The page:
Since US regulators loosened the Volcker rule that bans banks from engaging in proprietary trading, reactions have been starkly different.
Banking lobbyists downplay last week’s changes to regulations designed to prevent banks from using insured deposits to make risky short-term bets. They say the changes reduce fiendishly complex compliance rules that make it hard for bankers to do their main jobs of making markets and providing services to clients. As a result, they say, the rule change should boost liquidity in the debt markets, which would make them more resilient in case of a downturn.
The industry argues that higher capital requirements for trading in general — more than three times pre-2008 levels — will prevent a repeat of the financial crisis. “The largest US banks are not prop trading now, and they will not be prop trading tomorrow,” says Kevin Fromer, who heads the Financial Services Forum, which represents the biggest US banks.
Consumer groups and some regulators see the Volcker rule change quite differently. The new version cuts the pool of financial instruments covered by the rule by at least one-quarter, according to a regulator who voted against the change. It not only frees banks up to take more short-term bets but also reduces the documentation requirements, opening the door to more risky trading. Critics also point out that if banks find ways to trade on their own account, rather than for clients, it could reawaken the poisonous conflicts of interest that flourished ahead of the 2008 crisis.
“Banks didn’t spend nine and a half years and tens of millions lobbying to get these rules changed if they didn’t want to do prop trading and it wasn’t going to return them many multiples on what they spent,” says Dennis Kelleher of the advocacy group Better Markets.
The Volcker rule rewrite is part of a much larger shift under US president Donald Trump, who came into office promising to kill two regulations for every new rule he put in place. Supporters and opponents agree that he has far exceeded that ratio. Acting budget director Russell Vought boasted this summer that “we’ve hit 13 to one”, adding that the eliminated rules had saved taxpayers $33bn.
Liberal groups keep running lists of the rules and regulations Mr Trump’s administration has watered down or scrapped. This month alone, according to the Brookings Institution, there are seven entries and the Volcker rule hasn’t been included yet. They include weakening the Endangered Species Act, reducing penalties on automakers who fail to meet fuel efficiency standards and rejecting a ban on chlorpyrifos, a pesticide linked to developmental and autoimmune disorders.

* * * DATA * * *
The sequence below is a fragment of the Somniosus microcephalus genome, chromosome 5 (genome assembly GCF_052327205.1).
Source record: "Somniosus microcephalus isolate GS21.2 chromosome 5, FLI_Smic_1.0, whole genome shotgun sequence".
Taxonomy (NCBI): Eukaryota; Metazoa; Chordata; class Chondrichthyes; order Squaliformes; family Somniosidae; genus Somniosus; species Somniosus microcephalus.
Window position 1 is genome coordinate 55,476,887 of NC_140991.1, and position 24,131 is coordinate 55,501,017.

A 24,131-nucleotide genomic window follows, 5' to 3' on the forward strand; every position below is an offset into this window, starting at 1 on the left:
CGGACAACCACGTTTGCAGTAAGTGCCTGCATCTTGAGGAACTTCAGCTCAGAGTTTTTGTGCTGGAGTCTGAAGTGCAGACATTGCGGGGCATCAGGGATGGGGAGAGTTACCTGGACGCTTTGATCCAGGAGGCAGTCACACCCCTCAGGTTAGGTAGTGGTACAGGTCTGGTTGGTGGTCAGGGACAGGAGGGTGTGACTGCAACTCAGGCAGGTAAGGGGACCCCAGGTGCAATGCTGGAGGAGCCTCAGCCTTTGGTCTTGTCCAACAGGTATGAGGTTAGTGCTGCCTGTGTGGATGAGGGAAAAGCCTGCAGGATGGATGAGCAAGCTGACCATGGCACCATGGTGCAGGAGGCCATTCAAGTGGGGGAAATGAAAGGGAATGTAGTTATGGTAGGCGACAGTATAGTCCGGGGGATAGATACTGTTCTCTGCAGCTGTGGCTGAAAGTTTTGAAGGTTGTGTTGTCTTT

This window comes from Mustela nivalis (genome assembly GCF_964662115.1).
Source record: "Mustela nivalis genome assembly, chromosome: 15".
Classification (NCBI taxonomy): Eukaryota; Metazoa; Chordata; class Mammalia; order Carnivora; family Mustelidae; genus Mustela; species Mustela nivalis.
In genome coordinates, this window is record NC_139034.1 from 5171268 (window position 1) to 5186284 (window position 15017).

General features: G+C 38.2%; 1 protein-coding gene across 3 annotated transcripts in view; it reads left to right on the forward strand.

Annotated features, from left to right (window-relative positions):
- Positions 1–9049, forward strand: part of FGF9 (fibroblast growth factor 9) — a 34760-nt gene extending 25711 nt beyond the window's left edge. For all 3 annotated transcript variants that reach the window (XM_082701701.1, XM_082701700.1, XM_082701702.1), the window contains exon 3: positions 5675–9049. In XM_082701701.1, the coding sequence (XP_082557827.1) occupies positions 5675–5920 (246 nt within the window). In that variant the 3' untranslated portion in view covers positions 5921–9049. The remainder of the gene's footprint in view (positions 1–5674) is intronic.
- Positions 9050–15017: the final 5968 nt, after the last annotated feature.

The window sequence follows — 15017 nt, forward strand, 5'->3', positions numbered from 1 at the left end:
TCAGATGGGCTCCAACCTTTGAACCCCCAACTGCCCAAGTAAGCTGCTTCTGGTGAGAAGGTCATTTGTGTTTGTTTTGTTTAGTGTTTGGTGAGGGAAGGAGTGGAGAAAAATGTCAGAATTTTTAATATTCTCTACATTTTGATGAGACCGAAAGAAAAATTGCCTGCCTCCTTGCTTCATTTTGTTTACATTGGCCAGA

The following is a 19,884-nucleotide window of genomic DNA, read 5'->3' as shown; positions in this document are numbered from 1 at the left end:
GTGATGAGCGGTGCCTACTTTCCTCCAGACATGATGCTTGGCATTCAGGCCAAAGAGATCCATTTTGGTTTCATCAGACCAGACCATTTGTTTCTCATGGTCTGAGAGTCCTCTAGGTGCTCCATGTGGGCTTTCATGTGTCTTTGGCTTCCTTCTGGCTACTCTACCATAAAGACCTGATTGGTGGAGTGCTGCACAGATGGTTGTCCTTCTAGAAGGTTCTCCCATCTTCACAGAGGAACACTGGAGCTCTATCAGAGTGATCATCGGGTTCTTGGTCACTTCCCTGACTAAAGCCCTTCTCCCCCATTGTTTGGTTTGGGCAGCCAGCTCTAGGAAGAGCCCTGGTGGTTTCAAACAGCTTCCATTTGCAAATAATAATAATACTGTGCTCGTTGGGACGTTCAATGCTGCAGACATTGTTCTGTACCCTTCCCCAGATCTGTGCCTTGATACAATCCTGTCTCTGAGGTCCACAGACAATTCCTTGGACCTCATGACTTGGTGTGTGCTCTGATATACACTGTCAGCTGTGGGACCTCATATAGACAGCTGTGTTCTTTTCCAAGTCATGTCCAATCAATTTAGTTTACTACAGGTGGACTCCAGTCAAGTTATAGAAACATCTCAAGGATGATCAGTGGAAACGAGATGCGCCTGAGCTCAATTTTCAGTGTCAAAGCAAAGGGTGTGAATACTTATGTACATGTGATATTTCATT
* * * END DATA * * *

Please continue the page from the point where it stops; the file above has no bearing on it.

In the financial sector, this change in attitude has led the US Federal Reserve to scrap one prong of its annual stress tests and ease the requirements for midsized banks to write “living wills” that lay out how they could be wound down in a crisis. A new rule requiring brokers to act in the “best interest” of their clients is seen as much less strict than a scrapped Barack Obama administration proposal that would have imposed a “fiduciary duty” on advisers.
Industry insiders also say that the tenor of their interaction with government supervisors has changed. These days, examiners are much less inclined to put banks in a “penalty box” that prevents them from growing over anti-money laundering issues and other “matters requiring attention” (supervisor speak for “you need to fix this”).
In some senses, this is par for the course. The US historically pingpongs between fits of regulation and spasms of deregulation, often depending on who is in power. The American system is also blessed — or cursed, depending on your perspective — with activist state officials who club together to try to counter overarching trends. Republican attorneys-general tried to block Obamacare; now Democratic attorneys-general are challenging Mr Trump’s environmental policies, launching antitrust probes of big technology companies and trying to stop mergers that federal regulators have approved.
The combination of US loosening and state tightening echoes the mid-2000s, when George W Bush’s administration was dismantling environmental rules and declining to rein in hedge and mutual funds, while state officials led by Eliot Spitzer were using their enforcement powers to try to counteract him. (Yes, the biggest bank deregulation law passed under Bill Clinton, but Mr Bush continued the trend.) That era, as you may recall, ended with the collapse of Lehman Brothers in 2008.
Back in 2019, the US is still subject to much stricter global capital and liquidity requirements, put in place after the crisis, as well as much of the Dodd-Frank financial reform act. And there is no evidence that America is suffering for it. The industry reported record 2018 profits and the US economy is still outpacing most of the developed world.
But fears of a recession are rising and there are concerns about the swollen leveraged loan market. It seems like a good time to reinforce our financial defences rather than weakening them. Remind me, why exactly are we deregulating the banks right now?
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